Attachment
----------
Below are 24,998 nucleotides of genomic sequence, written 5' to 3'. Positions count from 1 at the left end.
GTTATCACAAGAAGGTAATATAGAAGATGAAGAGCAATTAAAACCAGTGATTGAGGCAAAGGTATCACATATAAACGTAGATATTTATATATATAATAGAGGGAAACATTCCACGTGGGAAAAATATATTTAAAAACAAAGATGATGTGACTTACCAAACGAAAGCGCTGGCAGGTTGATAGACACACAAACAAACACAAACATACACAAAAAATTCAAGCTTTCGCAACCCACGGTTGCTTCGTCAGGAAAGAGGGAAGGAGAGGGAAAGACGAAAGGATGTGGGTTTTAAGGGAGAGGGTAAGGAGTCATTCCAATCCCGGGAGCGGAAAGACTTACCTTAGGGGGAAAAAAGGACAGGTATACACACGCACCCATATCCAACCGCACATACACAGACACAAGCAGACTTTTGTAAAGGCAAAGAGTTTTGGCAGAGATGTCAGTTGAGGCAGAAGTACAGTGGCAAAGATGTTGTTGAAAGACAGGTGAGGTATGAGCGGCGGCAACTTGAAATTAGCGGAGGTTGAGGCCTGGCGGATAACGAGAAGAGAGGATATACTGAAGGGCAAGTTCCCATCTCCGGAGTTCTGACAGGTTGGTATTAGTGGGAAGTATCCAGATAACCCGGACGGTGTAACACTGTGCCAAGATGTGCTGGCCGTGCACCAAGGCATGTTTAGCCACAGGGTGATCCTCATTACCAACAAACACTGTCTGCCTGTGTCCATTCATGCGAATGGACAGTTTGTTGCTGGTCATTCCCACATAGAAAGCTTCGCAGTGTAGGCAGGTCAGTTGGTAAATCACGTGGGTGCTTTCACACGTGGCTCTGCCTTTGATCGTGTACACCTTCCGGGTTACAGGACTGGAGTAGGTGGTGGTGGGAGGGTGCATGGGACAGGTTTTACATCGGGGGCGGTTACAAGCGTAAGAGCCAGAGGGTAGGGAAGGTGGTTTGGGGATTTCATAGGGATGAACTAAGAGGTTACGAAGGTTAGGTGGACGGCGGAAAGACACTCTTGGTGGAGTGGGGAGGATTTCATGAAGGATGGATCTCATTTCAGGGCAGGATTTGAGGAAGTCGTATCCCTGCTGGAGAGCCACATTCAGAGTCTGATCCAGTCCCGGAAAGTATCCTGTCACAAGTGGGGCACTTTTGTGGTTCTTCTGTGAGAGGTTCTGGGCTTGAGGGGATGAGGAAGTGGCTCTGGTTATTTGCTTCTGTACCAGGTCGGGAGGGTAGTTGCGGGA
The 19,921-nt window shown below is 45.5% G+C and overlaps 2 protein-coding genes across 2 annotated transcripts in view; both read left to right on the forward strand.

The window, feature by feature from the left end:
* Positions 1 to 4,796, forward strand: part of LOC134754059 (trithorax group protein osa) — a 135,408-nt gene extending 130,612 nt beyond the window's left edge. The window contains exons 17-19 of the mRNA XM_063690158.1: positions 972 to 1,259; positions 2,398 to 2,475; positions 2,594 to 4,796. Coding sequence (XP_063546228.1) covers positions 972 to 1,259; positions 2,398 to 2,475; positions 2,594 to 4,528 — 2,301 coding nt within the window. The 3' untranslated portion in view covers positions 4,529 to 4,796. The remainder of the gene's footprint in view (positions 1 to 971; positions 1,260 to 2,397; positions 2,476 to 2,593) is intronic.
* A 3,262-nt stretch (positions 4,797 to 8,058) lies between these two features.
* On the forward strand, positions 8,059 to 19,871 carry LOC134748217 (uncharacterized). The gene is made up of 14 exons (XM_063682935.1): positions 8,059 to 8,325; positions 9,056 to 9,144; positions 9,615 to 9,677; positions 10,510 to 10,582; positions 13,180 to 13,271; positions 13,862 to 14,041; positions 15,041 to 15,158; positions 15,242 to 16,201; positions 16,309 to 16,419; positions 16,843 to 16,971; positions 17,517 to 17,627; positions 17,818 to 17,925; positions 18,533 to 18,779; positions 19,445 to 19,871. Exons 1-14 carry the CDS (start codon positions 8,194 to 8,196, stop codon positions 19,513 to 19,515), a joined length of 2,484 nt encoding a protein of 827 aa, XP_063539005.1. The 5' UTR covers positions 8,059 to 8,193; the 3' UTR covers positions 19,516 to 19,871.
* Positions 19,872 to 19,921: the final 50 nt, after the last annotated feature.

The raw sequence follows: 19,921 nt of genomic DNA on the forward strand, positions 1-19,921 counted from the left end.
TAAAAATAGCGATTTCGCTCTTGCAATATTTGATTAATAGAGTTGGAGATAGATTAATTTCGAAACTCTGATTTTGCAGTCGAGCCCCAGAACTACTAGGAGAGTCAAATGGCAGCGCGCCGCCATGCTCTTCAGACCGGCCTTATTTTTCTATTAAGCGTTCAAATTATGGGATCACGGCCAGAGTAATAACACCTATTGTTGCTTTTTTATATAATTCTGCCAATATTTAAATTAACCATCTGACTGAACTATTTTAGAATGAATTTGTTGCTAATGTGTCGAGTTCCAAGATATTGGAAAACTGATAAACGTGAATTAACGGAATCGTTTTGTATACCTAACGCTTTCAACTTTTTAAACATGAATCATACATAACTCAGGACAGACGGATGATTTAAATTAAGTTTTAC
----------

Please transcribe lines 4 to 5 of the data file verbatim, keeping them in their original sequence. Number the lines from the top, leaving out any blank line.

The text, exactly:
The window, feature by feature from the left end:
* Positions 1 to 4,796, forward strand: part of LOC134754059 (trithorax group protein osa) — a 135,408-nt gene extending 130,612 nt beyond the window's left edge. The window contains exons 17-19 of the mRNA XM_063690158.1: positions 972 to 1,259; positions 2,398 to 2,475; positions 2,594 to 4,796. Coding sequence (XP_063546228.1) covers positions 972 to 1,259; positions 2,398 to 2,475; positions 2,594 to 4,528 — 2,301 coding nt within the window. The 3' untranslated portion in view covers positions 4,529 to 4,796. The remainder of the gene's footprint in view (positions 1 to 971; positions 1,260 to 2,397; positions 2,476 to 2,593) is intronic.